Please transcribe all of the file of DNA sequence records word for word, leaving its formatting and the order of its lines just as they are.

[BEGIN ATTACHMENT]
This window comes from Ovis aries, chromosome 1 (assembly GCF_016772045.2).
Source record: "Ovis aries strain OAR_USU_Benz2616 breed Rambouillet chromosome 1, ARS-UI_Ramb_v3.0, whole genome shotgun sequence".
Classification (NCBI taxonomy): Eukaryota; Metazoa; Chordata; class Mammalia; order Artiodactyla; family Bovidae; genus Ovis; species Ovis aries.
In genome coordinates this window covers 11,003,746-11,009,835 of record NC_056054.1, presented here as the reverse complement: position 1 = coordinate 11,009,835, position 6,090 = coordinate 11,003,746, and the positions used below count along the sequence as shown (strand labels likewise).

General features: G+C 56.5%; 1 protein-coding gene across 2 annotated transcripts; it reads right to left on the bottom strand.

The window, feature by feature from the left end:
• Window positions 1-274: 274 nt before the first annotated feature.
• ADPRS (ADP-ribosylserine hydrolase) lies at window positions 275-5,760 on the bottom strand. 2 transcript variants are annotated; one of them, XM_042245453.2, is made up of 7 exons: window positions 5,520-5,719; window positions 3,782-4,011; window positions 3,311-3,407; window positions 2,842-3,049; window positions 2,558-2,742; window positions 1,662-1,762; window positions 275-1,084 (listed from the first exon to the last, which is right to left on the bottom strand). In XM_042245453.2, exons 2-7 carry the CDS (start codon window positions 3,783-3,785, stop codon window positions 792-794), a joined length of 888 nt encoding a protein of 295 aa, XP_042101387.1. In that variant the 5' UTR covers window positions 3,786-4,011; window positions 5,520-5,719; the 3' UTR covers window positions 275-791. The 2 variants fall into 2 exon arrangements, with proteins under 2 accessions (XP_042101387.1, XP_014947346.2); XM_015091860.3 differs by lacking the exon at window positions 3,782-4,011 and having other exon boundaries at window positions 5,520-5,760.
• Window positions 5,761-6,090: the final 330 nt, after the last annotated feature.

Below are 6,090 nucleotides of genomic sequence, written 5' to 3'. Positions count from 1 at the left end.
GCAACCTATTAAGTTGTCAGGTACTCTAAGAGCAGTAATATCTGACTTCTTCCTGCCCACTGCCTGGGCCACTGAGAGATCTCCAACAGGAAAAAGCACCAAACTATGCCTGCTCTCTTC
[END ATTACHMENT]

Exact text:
This window comes from Ovis aries, chromosome 1 (assembly GCF_016772045.2).
Source record: "Ovis aries strain OAR_USU_Benz2616 breed Rambouillet chromosome 1, ARS-UI_Ramb_v3.0, whole genome shotgun sequence".
Classification (NCBI taxonomy): Eukaryota; Metazoa; Chordata; class Mammalia; order Artiodactyla; family Bovidae; genus Ovis; species Ovis aries.
In genome coordinates this window covers 11,003,746-11,009,835 of record NC_056054.1, presented here as the reverse complement: position 1 = coordinate 11,009,835, position 6,090 = coordinate 11,003,746, and the positions used below count along the sequence as shown (strand labels likewise).

General features: G+C 56.5%; 1 protein-coding gene across 2 annotated transcripts; it reads right to left on the bottom strand.

The window, feature by feature from the left end:
• Window positions 1-274: 274 nt before the first annotated feature.
• ADPRS (ADP-ribosylserine hydrolase) lies at window positions 275-5,760 on the bottom strand. 2 transcript variants are annotated; one of them, XM_042245453.2, is made up of 7 exons: window positions 5,520-5,719; window positions 3,782-4,011; window positions 3,311-3,407; window positions 2,842-3,049; window positions 2,558-2,742; window positions 1,662-1,762; window positions 275-1,084 (listed from the first exon to the last, which is right to left on the bottom strand). In XM_042245453.2, exons 2-7 carry the CDS (start codon window positions 3,783-3,785, stop codon window positions 792-794), a joined length of 888 nt encoding a protein of 295 aa, XP_042101387.1. In that variant the 5' UTR covers window positions 3,786-4,011; window positions 5,520-5,719; the 3' UTR covers window positions 275-791. The 2 variants fall into 2 exon arrangements, with proteins under 2 accessions (XP_042101387.1, XP_014947346.2); XM_015091860.3 differs by lacking the exon at window positions 3,782-4,011 and having other exon boundaries at window positions 5,520-5,760.
• Window positions 5,761-6,090: the final 330 nt, after the last annotated feature.

Below are 6,090 nucleotides of genomic sequence, written 5' to 3'. Positions count from 1 at the left end.
GCAACCTATTAAGTTGTCAGGTACTCTAAGAGCAGTAATATCTGACTTCTTCCTGCCCACTGCCTGGGCCACTGAGAGATCTCCAACAGGAAAAAGCACCAAACTATGCCTGCTCTCTTC